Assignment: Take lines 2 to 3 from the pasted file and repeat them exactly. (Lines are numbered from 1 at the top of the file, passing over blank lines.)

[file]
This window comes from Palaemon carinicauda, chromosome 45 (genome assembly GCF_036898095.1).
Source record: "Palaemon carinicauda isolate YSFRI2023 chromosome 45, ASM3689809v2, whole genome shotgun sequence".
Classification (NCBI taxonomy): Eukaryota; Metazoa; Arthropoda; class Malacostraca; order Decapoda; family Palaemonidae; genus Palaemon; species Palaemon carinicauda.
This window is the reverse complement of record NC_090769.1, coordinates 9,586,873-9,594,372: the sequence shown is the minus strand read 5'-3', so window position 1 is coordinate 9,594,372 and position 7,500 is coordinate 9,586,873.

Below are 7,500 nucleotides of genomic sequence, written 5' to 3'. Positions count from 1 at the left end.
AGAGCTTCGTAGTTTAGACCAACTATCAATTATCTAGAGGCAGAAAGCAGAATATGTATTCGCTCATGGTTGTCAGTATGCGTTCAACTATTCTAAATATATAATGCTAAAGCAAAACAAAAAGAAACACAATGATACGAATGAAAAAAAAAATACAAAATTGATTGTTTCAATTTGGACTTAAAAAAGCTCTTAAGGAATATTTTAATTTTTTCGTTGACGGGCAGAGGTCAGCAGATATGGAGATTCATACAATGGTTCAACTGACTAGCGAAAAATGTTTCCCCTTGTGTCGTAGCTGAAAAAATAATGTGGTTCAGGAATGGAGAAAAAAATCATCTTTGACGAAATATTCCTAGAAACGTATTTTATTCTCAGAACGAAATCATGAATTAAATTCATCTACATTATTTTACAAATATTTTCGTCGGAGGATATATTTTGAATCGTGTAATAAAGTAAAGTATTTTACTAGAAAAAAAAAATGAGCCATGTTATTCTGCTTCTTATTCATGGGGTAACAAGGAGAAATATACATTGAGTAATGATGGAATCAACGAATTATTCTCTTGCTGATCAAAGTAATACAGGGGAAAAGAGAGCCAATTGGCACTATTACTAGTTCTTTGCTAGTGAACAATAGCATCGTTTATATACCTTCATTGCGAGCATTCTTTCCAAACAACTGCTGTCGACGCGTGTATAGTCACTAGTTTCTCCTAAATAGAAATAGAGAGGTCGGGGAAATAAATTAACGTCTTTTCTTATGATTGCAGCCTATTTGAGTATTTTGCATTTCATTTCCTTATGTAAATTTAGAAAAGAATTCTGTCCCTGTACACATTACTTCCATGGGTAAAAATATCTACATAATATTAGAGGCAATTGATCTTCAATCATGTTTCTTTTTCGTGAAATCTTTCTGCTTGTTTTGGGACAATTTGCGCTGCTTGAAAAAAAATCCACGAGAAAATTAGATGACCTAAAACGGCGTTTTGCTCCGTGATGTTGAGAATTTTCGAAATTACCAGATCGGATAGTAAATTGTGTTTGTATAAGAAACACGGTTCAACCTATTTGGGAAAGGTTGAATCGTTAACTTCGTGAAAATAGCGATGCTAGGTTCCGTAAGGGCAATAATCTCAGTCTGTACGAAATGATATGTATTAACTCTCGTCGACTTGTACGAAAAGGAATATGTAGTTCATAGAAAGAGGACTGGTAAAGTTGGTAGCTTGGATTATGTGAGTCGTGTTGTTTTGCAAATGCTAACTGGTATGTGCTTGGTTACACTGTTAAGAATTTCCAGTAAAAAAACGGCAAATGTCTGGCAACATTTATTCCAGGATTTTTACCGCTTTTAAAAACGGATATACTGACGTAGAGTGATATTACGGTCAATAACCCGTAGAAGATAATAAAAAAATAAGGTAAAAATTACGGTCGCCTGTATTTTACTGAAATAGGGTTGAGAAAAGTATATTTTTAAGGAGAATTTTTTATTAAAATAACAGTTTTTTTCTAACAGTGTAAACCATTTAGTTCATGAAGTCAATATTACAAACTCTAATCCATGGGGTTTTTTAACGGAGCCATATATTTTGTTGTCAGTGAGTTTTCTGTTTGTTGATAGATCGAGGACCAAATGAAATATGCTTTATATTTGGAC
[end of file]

Source record: "Palaemon carinicauda isolate YSFRI2023 chromosome 45, ASM3689809v2, whole genome shotgun sequence".
Classification (NCBI taxonomy): Eukaryota; Metazoa; Arthropoda; class Malacostraca; order Decapoda; family Palaemonidae; genus Palaemon; species Palaemon carinicauda.